So that was a pretty extraordinary circumstance, so it doesn’t really count in the grand debate of kicked vs. birth. Even though it was likely much worse than either one. But don’t worry. Like I said, my doctor is letting my little devil colon do whatever it wants, so I have experienced a good swift “kick” a few times since then. I’m very familiar with the feeling and the degree of pain. So, I’m the missing link.

Since the only cure for Endo (ironically) is childbirth, I should be able to settle this once and for all very soon.

Stay tuned! Life’s mysteries revealed!

***

A note on “April Fools Day:”

This post is 100% true and not a joke. I realized towards the end of writing it that it’s stupid April 1st and that means the internet will be full of fake stories that I’ll totally fall for and I hate that.

Just a public service announcement: I will never post a “prank” post on this site. In fact, April 1st is a very solemn day for my family and I. This is the 15 year anniversary of the day my sister was diagnosed with a brain tumor after falling unconscious in her kindergarden class. Today she’s happy and healthy. But after that emergency call from her teacher, we take whatever news we get today pretty seriously, and that’s why I hate prank news on the internet! I will always fall for it. Gah.

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About rachelmeeks

My name is Rachel Meeks. I have endometriosis, an incurable pain condition, IBS, a digestive illness, and PCOS, which causes irregular periods and infertility. After keeping my illnesses a secret, I started to get upset about how my fellow sick people were being mistreated because of ignorance. I knew that I'd need to stand up, make some noise, wear my heart on my sleeve, and admit that I am not well to make a difference.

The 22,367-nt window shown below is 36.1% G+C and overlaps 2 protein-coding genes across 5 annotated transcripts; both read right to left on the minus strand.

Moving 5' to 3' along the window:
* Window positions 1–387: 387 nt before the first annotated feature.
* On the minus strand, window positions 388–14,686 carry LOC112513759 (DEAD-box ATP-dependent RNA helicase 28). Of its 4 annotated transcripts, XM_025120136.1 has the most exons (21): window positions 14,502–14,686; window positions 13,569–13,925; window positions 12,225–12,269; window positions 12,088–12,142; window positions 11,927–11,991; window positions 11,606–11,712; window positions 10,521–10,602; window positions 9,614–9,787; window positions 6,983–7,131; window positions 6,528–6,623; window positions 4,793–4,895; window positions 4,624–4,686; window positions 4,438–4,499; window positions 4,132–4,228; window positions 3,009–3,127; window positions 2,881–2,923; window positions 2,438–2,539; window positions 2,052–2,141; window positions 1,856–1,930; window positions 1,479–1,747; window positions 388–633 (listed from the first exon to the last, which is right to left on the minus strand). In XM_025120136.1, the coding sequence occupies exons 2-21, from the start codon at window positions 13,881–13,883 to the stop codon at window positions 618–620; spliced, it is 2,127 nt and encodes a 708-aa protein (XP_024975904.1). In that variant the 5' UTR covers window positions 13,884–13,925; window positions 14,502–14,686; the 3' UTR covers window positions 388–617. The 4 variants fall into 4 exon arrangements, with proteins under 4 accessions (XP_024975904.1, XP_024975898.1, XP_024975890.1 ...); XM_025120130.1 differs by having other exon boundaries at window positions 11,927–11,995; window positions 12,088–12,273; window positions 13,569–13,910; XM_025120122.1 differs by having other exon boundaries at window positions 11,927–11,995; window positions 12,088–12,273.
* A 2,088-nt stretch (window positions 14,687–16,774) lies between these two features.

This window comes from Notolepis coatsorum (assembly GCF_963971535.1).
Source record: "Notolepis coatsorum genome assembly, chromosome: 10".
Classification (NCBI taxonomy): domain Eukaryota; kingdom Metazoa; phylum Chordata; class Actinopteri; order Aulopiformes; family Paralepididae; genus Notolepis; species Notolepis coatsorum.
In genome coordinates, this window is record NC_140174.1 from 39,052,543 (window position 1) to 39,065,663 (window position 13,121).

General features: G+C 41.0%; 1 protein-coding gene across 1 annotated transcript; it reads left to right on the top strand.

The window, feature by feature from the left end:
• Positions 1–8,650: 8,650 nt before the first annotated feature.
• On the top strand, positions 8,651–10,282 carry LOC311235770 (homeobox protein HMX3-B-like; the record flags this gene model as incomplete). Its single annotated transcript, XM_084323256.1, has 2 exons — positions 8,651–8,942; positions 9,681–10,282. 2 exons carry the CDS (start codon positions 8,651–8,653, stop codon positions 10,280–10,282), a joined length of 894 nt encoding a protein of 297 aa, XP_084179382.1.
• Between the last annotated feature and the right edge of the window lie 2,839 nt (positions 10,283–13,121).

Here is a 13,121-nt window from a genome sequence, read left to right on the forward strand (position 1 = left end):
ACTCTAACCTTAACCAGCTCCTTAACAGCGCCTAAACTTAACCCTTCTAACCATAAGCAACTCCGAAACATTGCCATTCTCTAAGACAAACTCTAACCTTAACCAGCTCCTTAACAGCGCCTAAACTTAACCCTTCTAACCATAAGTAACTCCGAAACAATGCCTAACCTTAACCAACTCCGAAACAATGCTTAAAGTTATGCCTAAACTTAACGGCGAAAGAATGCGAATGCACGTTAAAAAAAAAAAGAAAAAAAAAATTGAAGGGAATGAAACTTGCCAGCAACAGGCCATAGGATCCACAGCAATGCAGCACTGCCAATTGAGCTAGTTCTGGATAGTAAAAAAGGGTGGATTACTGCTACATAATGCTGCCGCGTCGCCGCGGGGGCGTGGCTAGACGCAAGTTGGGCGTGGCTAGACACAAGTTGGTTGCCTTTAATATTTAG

16 responses to “Kick to the nuts VS Childbirth: the Missing Link in the Pain Competition

  1. You are kidding about the “cure” though, right?

  2. I am sorry your doc won’t do anything about the swinging colon, can you get another opinion?

    • I sort of have. I talked to a GI specialist about a few issues, and of course the colon came up. He agreed with my other doctor that it’s too delicate an organ to operate on, in the way I’m suggesting…which, another disclaimer, is TOTALLY uneducated guessing. But he did say that we can try anti-spasm drugs to stop it from throwing itself around. The first round of drugs made me very ill, the second round just seemed to put me to sleep, but it’s looking like the third time’s the charm! Of course, it’s not a 100% fix, but it has largely solved the problem of my wiggly insides. šŸ™‚ If you’d like more info, I can get you specific medication names and describe more in detail how it works, but this is a good overview of what eventually happened with my swinging colon. šŸ™‚

  3. Does the size of the baby count? My first was 10 lbs 6 1/2 oz.

  4. jezzybel

    I like that the pain arguments always start with the premise that childbirth (or getting kicked in the balls) are more painful than the maximum the body can bear. Pretty sure if that were true, it would kill you… because you couldn’t bear it.

  5. Endometriosis is a very painful disease from all that I have heard from a dear friend who has it. Sorry for your pain! You do have a sense of humor–and that sustains you! Oh dear–I wish YOU love crystals to heal you! I will find out more info on this center in Wisconsin that deals with only Endometriosis and send it on to you. HUGS!